It feels like slipping back in time to the Edo Period.
Fans of samurai films may find it intriguing to hike between Tsumago and Magome in the Kiso Valley on the border of Nagano and Gifu prefectures. They are two of the most popular and well-preserved post stations on the Nakasendo highway that travelers in the Edo Period used to get from Kyoto to Tokyo. It is fun to hike the trail, imaging that it was once busy with merchants, carriers, samurais, feudal lords and their servants who were making days of trips by foot and horse.
The Edo Shogunate constructed the 534-kilometer Nakasendo highway, one of the five major highways leading to “Edo” or Tokyo, over the seven years beginning in 1601. Along the routes, the government set up a number of “shukuba” or post stations to not only provide accommodation for travelers but also deliver official mails and packages efficiently. Tsumago and Magome are the 42nd and 43rd of the Nakasendo highway’s 69 “shukuba.”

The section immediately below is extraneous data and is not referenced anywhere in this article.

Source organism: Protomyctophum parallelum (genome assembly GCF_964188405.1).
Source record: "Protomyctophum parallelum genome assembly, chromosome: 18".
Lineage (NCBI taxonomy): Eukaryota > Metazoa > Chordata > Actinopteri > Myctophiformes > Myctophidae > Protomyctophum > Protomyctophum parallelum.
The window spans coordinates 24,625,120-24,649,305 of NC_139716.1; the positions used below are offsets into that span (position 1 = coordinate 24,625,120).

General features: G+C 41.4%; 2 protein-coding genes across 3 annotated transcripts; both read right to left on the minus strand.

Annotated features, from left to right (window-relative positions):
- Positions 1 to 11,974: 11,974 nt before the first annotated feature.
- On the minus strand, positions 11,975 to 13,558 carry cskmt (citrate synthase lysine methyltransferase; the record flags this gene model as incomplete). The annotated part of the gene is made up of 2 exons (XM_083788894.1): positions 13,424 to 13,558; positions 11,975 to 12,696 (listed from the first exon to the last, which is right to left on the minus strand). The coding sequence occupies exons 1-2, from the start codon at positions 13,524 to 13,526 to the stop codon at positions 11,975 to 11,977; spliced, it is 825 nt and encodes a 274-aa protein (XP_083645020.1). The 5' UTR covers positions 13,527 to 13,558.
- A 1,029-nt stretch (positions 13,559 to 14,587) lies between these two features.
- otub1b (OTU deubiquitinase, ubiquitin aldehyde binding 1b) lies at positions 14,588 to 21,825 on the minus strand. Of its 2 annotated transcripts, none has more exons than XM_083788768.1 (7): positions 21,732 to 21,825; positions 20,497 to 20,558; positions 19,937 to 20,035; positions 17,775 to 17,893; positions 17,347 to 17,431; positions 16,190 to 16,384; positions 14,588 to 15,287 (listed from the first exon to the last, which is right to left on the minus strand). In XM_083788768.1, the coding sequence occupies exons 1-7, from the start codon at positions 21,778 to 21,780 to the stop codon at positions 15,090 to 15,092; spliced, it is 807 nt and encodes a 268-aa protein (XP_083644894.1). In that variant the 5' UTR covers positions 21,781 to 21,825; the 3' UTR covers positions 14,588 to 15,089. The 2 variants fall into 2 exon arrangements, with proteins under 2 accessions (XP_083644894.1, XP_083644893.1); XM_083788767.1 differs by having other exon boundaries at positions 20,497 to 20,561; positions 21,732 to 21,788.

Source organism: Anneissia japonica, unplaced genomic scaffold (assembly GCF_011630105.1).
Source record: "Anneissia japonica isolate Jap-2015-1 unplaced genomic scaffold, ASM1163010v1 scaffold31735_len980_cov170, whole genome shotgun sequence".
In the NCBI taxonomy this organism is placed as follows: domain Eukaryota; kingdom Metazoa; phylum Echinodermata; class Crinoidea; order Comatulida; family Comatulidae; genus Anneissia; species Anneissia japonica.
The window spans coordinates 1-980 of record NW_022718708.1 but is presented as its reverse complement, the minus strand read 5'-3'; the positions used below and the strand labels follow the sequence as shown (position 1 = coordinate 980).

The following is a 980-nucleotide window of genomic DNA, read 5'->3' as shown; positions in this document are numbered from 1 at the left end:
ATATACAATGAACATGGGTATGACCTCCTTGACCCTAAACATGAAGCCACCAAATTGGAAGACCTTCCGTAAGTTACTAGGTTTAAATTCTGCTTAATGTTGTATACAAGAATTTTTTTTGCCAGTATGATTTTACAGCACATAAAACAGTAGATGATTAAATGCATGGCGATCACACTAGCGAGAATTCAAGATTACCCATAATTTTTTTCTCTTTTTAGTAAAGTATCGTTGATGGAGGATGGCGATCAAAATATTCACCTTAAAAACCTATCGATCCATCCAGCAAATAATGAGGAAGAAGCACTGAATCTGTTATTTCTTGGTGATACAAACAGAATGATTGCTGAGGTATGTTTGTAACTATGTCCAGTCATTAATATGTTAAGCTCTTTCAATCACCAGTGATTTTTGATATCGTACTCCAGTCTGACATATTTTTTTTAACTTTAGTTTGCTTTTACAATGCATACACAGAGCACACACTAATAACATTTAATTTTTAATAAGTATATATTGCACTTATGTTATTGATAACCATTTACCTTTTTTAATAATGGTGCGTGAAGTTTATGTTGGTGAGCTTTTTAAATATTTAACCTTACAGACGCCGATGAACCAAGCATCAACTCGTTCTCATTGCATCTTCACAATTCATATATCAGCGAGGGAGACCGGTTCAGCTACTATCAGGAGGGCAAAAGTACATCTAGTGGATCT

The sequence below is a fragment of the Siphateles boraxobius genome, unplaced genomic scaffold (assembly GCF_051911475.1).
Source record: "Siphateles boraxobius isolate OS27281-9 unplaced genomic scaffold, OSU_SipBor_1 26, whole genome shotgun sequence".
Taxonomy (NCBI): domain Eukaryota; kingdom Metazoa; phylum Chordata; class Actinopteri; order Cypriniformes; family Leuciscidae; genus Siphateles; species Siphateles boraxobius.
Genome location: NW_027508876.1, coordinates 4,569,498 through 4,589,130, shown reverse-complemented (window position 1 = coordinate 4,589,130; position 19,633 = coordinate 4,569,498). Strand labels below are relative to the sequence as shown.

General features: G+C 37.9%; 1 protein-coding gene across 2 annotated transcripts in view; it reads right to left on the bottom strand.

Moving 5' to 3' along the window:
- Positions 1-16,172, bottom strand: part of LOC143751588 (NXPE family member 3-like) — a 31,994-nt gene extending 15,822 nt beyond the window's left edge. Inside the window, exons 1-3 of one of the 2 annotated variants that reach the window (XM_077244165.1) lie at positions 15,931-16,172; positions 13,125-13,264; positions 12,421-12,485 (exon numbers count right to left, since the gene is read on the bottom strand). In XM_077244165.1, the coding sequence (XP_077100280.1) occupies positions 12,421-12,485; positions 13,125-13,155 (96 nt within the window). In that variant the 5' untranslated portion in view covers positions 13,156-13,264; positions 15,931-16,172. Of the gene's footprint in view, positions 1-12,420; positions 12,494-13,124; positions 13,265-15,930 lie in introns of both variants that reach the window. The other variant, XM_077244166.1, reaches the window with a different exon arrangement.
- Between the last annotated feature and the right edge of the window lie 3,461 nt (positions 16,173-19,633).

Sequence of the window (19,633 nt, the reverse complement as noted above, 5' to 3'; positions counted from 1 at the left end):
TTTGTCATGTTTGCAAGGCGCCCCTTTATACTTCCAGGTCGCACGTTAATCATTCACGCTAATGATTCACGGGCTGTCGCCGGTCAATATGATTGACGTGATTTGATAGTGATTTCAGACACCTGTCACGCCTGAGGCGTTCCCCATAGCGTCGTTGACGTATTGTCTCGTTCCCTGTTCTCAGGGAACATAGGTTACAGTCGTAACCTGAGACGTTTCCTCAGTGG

The highlight of the hiking between Tsumago and Magome is the narrow streets lined with rustic wooden houses in the centers of the towns. Many of the houses are traditional inns, eateries, teahouses and souvenir shops. Located in a mountainous area, the hiking track also offers the opportunity to enjoy the natural landscape of mountains, woods, rivers and waterfalls. Although both post stations went through considerable work for restoration, Tsumago retains more original buildings. In 1976, Tsumago was designated as one of the first important preservation districts for groups of traditional buildings. Magome is known for its sloping stone pavement and quaint water-wheel generator. It takes about three hours to hike the trail which is roughly eight kilometers.
Tsumago and Magome are friendly to hikers. A baggage forwarding service is available at each of their tourist information centers at the price of 500 yen per item. The information offices also issue certificates made of Japanese cypress for those who walked all the way from one station to another. There is one more service which may scare some visitors. The offices lend bear bells to hikers – just in case.
Learn Japanese History
Learn Japanese Culture